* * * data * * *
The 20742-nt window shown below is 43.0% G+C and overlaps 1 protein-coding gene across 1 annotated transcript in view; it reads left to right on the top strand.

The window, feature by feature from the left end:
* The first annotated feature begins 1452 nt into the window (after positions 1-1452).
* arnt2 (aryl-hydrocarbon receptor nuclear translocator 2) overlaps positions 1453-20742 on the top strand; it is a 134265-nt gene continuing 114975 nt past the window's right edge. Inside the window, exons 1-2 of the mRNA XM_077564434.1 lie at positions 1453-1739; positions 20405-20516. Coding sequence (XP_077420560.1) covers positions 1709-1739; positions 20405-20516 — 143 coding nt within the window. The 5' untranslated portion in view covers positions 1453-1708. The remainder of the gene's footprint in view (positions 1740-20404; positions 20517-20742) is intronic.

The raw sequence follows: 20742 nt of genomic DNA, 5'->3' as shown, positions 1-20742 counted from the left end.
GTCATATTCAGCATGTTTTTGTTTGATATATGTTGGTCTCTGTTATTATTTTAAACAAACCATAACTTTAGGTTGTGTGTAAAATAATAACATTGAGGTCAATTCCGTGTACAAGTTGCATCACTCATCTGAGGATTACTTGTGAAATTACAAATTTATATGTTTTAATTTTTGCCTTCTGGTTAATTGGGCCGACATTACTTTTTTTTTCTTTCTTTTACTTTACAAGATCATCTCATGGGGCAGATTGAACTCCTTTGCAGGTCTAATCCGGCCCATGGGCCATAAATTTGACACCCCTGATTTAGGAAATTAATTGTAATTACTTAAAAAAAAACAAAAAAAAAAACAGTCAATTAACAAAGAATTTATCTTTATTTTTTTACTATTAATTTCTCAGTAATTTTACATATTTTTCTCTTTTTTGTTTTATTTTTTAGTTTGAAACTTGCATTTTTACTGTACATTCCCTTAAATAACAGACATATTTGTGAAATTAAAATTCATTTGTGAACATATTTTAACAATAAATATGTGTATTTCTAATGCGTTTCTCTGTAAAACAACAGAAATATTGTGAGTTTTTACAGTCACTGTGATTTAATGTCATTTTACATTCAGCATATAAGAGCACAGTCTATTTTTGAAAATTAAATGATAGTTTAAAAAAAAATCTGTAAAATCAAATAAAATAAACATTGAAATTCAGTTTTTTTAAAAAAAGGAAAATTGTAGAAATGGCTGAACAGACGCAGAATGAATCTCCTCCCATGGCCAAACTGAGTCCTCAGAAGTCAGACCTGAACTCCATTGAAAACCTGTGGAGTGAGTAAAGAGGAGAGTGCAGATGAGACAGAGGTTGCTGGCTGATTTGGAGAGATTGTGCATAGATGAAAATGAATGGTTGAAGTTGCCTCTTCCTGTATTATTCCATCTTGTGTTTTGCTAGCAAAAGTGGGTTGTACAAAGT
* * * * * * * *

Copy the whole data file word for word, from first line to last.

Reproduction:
The 20742-nt window shown below is 43.0% G+C and overlaps 1 protein-coding gene across 1 annotated transcript in view; it reads left to right on the top strand.

The window, feature by feature from the left end:
* The first annotated feature begins 1452 nt into the window (after positions 1-1452).
* arnt2 (aryl-hydrocarbon receptor nuclear translocator 2) overlaps positions 1453-20742 on the top strand; it is a 134265-nt gene continuing 114975 nt past the window's right edge. Inside the window, exons 1-2 of the mRNA XM_077564434.1 lie at positions 1453-1739; positions 20405-20516. Coding sequence (XP_077420560.1) covers positions 1709-1739; positions 20405-20516 — 143 coding nt within the window. The 5' untranslated portion in view covers positions 1453-1708. The remainder of the gene's footprint in view (positions 1740-20404; positions 20517-20742) is intronic.

The raw sequence follows: 20742 nt of genomic DNA, 5'->3' as shown, positions 1-20742 counted from the left end.
GTCATATTCAGCATGTTTTTGTTTGATATATGTTGGTCTCTGTTATTATTTTAAACAAACCATAACTTTAGGTTGTGTGTAAAATAATAACATTGAGGTCAATTCCGTGTACAAGTTGCATCACTCATCTGAGGATTACTTGTGAAATTACAAATTTATATGTTTTAATTTTTGCCTTCTGGTTAATTGGGCCGACATTACTTTTTTTTTCTTTCTTTTACTTTACAAGATCATCTCATGGGGCAGATTGAACTCCTTTGCAGGTCTAATCCGGCCCATGGGCCATAAATTTGACACCCCTGATTTAGGAAATTAATTGTAATTACTTAAAAAAAAACAAAAAAAAAAACAGTCAATTAACAAAGAATTTATCTTTATTTTTTTACTATTAATTTCTCAGTAATTTTACATATTTTTCTCTTTTTTGTTTTATTTTTTAGTTTGAAACTTGCATTTTTACTGTACATTCCCTTAAATAACAGACATATTTGTGAAATTAAAATTCATTTGTGAACATATTTTAACAATAAATATGTGTATTTCTAATGCGTTTCTCTGTAAAACAACAGAAATATTGTGAGTTTTTACAGTCACTGTGATTTAATGTCATTTTACATTCAGCATATAAGAGCACAGTCTATTTTTGAAAATTAAATGATAGTTTAAAAAAAAATCTGTAAAATCAAATAAAATAAACATTGAAATTCAGTTTTTTTAAAAAAAGGAAAATTGTAGAAATGGCTGAACAGACGCAGAATGAATCTCCTCCCATGGCCAAACTGAGTCCTCAGAAGTCAGACCTGAACTCCATTGAAAACCTGTGGAGTGAGTAAAGAGGAGAGTGCAGATGAGACAGAGGTTGCTGGCTGATTTGGAGAGATTGTGCATAGATGAAAATGAATGGTTGAAGTTGCCTCTTCCTGTATTATTCCATCTTGTGTTTTGCTAGCAAAAGTGGGTTGTACAAAGT